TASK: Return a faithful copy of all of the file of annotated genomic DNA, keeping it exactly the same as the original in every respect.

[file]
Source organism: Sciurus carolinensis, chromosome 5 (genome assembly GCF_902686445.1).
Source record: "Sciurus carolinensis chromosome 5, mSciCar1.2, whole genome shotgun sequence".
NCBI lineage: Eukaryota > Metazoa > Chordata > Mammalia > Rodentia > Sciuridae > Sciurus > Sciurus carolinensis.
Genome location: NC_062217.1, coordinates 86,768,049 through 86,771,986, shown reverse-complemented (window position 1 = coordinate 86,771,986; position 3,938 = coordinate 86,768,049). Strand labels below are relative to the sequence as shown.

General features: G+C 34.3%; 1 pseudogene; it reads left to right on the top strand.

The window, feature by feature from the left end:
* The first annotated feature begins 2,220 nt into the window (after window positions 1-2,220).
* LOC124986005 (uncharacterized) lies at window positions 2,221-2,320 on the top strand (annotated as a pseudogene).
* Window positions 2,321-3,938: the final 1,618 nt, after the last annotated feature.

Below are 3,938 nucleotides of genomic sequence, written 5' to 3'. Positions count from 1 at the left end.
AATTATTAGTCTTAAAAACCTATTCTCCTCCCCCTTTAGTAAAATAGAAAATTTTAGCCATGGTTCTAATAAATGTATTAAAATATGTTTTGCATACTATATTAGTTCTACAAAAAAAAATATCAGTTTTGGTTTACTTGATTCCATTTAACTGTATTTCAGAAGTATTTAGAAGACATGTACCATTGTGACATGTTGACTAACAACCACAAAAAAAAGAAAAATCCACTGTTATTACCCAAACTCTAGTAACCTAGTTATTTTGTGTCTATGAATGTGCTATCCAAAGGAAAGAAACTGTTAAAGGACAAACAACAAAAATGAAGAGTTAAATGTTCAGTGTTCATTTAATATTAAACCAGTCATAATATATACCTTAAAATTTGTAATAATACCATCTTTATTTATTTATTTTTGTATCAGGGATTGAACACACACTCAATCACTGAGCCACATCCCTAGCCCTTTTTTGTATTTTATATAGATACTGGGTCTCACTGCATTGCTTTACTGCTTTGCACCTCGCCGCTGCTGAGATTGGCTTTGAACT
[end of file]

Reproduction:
Source organism: Sciurus carolinensis, chromosome 5 (genome assembly GCF_902686445.1).
Source record: "Sciurus carolinensis chromosome 5, mSciCar1.2, whole genome shotgun sequence".
NCBI lineage: Eukaryota > Metazoa > Chordata > Mammalia > Rodentia > Sciuridae > Sciurus > Sciurus carolinensis.
Genome location: NC_062217.1, coordinates 86,768,049 through 86,771,986, shown reverse-complemented (window position 1 = coordinate 86,771,986; position 3,938 = coordinate 86,768,049). Strand labels below are relative to the sequence as shown.

General features: G+C 34.3%; 1 pseudogene; it reads left to right on the top strand.

The window, feature by feature from the left end:
* The first annotated feature begins 2,220 nt into the window (after window positions 1-2,220).
* LOC124986005 (uncharacterized) lies at window positions 2,221-2,320 on the top strand (annotated as a pseudogene).
* Window positions 2,321-3,938: the final 1,618 nt, after the last annotated feature.

Below are 3,938 nucleotides of genomic sequence, written 5' to 3'. Positions count from 1 at the left end.
AATTATTAGTCTTAAAAACCTATTCTCCTCCCCCTTTAGTAAAATAGAAAATTTTAGCCATGGTTCTAATAAATGTATTAAAATATGTTTTGCATACTATATTAGTTCTACAAAAAAAAATATCAGTTTTGGTTTACTTGATTCCATTTAACTGTATTTCAGAAGTATTTAGAAGACATGTACCATTGTGACATGTTGACTAACAACCACAAAAAAAAGAAAAATCCACTGTTATTACCCAAACTCTAGTAACCTAGTTATTTTGTGTCTATGAATGTGCTATCCAAAGGAAAGAAACTGTTAAAGGACAAACAACAAAAATGAAGAGTTAAATGTTCAGTGTTCATTTAATATTAAACCAGTCATAATATATACCTTAAAATTTGTAATAATACCATCTTTATTTATTTATTTTTGTATCAGGGATTGAACACACACTCAATCACTGAGCCACATCCCTAGCCCTTTTTTGTATTTTATATAGATACTGGGTCTCACTGCATTGCTTTACTGCTTTGCACCTCGCCGCTGCTGAGATTGGCTTTGAACT